Pin 9: RELAY 2. Third Relay Drive, Active Low. For miscellaneous functions (such as ring insertion).

Pin 11: SENS 2. Third sense CODEC input. Active Low. E-Lead and Ground Start.

Pin 13: SENS 1. Second sense CODEC input. Active Low. Senses Ring Voltage on Sink module. Reflects current state of ring generator on source module.

Pin 15: SENS 0. First sense CODEC input. Active Low. Primary current sensor for all modules.

Pin 2: 0V. Ground input from main board for logic signals.

Pin 4: 0V. Same as pin 2.

Pin 6: 0V. Same as pin 2.

Pin 8: +5V. +5V input from main board for logic signals.

Pin 10: +5V. Same as pin 8.

Pin 12: +5V. Same as pin 8.

Pin 14: MODRST. Active low reset signal to modules.

Pin 16: PULLUP. Provides a 10K pullup resistor for general purpose use on module.

FIG. 9 illustrates a block diagram of a suitable E&M module 300 for use as a line interface module 204 in FIG. 8. Like reference numerals identify like parts in FIGS. 6-13. The current sense and protocol select circuitry 302 contains jumper switches that are used to partially select the desired E&M protocol such as E&M Types I and II. The current sense and protocol select circuitry 302 in conjunction with jumper switches detects the presence of current in E and SG leads. The seize relay and protocol select circuitry 304 contains jumper switches that are also used to partially select the desired E&M protocol such as E&M Types I and II. The seize relay and protocol select circuitry 302 in conjunction with the jumper switches controls the flow of current in M and SG leads.

FIG. 10 illustrates a block diagram of a suitable DID module 400 for use as a line interface module 204 in FIG. 8. The battery feed circuitry 402 provides DC current to the audio interface 220 but acts as a high impedance to AC signals that represent audio information. The current sense circuitry 404 detects the presence of current flowing from the line interface power connector 242 through the battery feed circuitry 402 and the audio interface 220 to indicate line seizure and release by external devices. The relay drive 406 is used to activate and deactivate relay 408 that controls the polarity of the voltage and current that is supplied to the audio interface 220.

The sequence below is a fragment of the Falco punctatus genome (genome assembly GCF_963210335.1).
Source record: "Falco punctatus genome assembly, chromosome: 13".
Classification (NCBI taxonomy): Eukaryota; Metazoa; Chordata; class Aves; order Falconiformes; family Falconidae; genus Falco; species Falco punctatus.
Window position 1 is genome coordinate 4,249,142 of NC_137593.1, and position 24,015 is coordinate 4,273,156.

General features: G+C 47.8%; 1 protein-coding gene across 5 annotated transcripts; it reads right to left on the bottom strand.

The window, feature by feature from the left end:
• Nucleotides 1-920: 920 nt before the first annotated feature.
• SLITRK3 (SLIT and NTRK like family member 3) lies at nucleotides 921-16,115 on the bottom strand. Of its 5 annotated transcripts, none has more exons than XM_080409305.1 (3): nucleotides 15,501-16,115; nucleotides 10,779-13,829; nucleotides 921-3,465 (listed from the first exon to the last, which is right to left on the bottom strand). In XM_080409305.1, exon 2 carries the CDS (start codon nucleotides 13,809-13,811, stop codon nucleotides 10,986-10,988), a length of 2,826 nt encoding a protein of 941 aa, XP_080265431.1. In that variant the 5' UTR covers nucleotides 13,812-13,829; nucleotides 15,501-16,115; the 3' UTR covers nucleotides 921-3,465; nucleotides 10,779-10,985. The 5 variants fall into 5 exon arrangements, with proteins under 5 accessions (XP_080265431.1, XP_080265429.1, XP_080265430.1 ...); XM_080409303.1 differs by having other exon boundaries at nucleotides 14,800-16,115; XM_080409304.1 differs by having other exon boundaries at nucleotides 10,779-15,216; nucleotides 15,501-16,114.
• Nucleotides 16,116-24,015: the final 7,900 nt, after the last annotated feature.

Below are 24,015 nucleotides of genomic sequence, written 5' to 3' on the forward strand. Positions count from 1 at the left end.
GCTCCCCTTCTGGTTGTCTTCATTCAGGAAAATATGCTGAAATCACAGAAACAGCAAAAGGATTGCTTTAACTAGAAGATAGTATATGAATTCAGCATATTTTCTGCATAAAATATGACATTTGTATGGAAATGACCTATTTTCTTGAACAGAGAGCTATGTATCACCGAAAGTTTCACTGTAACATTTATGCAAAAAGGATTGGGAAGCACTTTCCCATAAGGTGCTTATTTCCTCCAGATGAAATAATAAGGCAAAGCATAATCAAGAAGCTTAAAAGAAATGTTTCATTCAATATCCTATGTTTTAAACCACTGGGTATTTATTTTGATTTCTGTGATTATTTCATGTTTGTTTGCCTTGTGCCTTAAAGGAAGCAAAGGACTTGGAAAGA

FIG. 11 illustrates a source module 500 for use as a line interface module 204 in FIG. 8. The ring insertion circuitry 502 includes relay controls that activate and deactivate the application of ring voltage to the audio interface 220. The ring insertion circuitry 502 also monitors the audio interface 220 for DC current and removes ring voltage when DC current is present. The ring insertion circuitry 502 provides an indication to the digital module control 218 of the current state of the ring insertion circuitry. The battery feed circuitry 504 and current sense circuitry 506 are similar to circuits 402 and 404 described in conjunction with FIG. 10 above. The relay drive 508 controls relay 510 to control connection of the audio 220 to the audio 206 by closing relay 206 so that audio information can be transmitted through the module 500.